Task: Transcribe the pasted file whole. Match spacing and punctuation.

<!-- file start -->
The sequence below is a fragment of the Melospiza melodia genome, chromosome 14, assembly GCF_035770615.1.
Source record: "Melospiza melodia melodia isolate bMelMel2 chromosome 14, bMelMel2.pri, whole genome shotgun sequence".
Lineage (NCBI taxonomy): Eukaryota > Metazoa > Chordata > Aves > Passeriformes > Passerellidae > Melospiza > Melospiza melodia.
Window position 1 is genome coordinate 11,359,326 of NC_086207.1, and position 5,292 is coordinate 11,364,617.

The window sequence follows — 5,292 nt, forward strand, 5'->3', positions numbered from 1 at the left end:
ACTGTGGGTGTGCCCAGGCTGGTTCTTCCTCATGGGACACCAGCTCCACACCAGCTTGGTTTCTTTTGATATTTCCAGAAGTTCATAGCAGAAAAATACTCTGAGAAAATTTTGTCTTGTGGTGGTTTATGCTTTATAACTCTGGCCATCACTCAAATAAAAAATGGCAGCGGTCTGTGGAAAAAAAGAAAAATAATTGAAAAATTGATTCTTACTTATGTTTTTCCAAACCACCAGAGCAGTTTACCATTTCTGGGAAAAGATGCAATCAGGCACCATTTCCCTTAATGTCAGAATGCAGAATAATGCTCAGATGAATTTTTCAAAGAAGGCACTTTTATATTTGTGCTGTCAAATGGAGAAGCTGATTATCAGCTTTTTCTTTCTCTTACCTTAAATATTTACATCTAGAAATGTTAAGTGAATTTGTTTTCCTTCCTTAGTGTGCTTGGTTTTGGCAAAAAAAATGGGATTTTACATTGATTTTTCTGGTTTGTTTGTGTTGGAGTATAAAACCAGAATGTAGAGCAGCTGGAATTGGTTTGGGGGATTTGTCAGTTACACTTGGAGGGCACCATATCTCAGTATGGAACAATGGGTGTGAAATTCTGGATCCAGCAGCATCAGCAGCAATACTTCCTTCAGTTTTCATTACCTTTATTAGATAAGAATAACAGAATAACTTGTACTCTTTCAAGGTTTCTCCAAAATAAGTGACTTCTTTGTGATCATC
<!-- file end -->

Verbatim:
The sequence below is a fragment of the Melospiza melodia genome, chromosome 14, assembly GCF_035770615.1.
Source record: "Melospiza melodia melodia isolate bMelMel2 chromosome 14, bMelMel2.pri, whole genome shotgun sequence".
Lineage (NCBI taxonomy): Eukaryota > Metazoa > Chordata > Aves > Passeriformes > Passerellidae > Melospiza > Melospiza melodia.
Window position 1 is genome coordinate 11,359,326 of NC_086207.1, and position 5,292 is coordinate 11,364,617.

The window sequence follows — 5,292 nt, forward strand, 5'->3', positions numbered from 1 at the left end:
ACTGTGGGTGTGCCCAGGCTGGTTCTTCCTCATGGGACACCAGCTCCACACCAGCTTGGTTTCTTTTGATATTTCCAGAAGTTCATAGCAGAAAAATACTCTGAGAAAATTTTGTCTTGTGGTGGTTTATGCTTTATAACTCTGGCCATCACTCAAATAAAAAATGGCAGCGGTCTGTGGAAAAAAAGAAAAATAATTGAAAAATTGATTCTTACTTATGTTTTTCCAAACCACCAGAGCAGTTTACCATTTCTGGGAAAAGATGCAATCAGGCACCATTTCCCTTAATGTCAGAATGCAGAATAATGCTCAGATGAATTTTTCAAAGAAGGCACTTTTATATTTGTGCTGTCAAATGGAGAAGCTGATTATCAGCTTTTTCTTTCTCTTACCTTAAATATTTACATCTAGAAATGTTAAGTGAATTTGTTTTCCTTCCTTAGTGTGCTTGGTTTTGGCAAAAAAAATGGGATTTTACATTGATTTTTCTGGTTTGTTTGTGTTGGAGTATAAAACCAGAATGTAGAGCAGCTGGAATTGGTTTGGGGGATTTGTCAGTTACACTTGGAGGGCACCATATCTCAGTATGGAACAATGGGTGTGAAATTCTGGATCCAGCAGCATCAGCAGCAATACTTCCTTCAGTTTTCATTACCTTTATTAGATAAGAATAACAGAATAACTTGTACTCTTTCAAGGTTTCTCCAAAATAAGTGACTTCTTTGTGATCATC